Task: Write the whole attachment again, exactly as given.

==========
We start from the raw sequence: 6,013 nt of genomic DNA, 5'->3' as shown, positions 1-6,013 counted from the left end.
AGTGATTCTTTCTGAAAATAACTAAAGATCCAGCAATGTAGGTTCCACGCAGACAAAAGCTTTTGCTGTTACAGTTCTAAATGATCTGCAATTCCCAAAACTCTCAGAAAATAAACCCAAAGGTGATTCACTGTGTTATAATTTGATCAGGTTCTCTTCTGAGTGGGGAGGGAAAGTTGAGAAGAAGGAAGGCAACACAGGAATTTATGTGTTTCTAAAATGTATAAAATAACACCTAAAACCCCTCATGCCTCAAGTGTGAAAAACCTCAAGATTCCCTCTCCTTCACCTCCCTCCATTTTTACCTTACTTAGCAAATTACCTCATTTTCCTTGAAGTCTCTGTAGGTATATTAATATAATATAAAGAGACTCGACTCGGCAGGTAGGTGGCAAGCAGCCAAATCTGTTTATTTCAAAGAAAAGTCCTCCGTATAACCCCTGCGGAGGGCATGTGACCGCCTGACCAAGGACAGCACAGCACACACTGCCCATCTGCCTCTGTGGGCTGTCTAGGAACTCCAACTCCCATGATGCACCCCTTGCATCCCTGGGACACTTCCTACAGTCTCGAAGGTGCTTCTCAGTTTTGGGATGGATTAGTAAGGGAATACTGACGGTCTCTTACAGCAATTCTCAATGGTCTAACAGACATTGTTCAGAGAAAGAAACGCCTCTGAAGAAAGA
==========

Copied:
We start from the raw sequence: 6,013 nt of genomic DNA, 5'->3' as shown, positions 1-6,013 counted from the left end.
AGTGATTCTTTCTGAAAATAACTAAAGATCCAGCAATGTAGGTTCCACGCAGACAAAAGCTTTTGCTGTTACAGTTCTAAATGATCTGCAATTCCCAAAACTCTCAGAAAATAAACCCAAAGGTGATTCACTGTGTTATAATTTGATCAGGTTCTCTTCTGAGTGGGGAGGGAAAGTTGAGAAGAAGGAAGGCAACACAGGAATTTATGTGTTTCTAAAATGTATAAAATAACACCTAAAACCCCTCATGCCTCAAGTGTGAAAAACCTCAAGATTCCCTCTCCTTCACCTCCCTCCATTTTTACCTTACTTAGCAAATTACCTCATTTTCCTTGAAGTCTCTGTAGGTATATTAATATAATATAAAGAGACTCGACTCGGCAGGTAGGTGGCAAGCAGCCAAATCTGTTTATTTCAAAGAAAAGTCCTCCGTATAACCCCTGCGGAGGGCATGTGACCGCCTGACCAAGGACAGCACAGCACACACTGCCCATCTGCCTCTGTGGGCTGTCTAGGAACTCCAACTCCCATGATGCACCCCTTGCATCCCTGGGACACTTCCTACAGTCTCGAAGGTGCTTCTCAGTTTTGGGATGGATTAGTAAGGGAATACTGACGGTCTCTTACAGCAATTCTCAATGGTCTAACAGACATTGTTCAGAGAAAGAAACGCCTCTGAAGAAAGA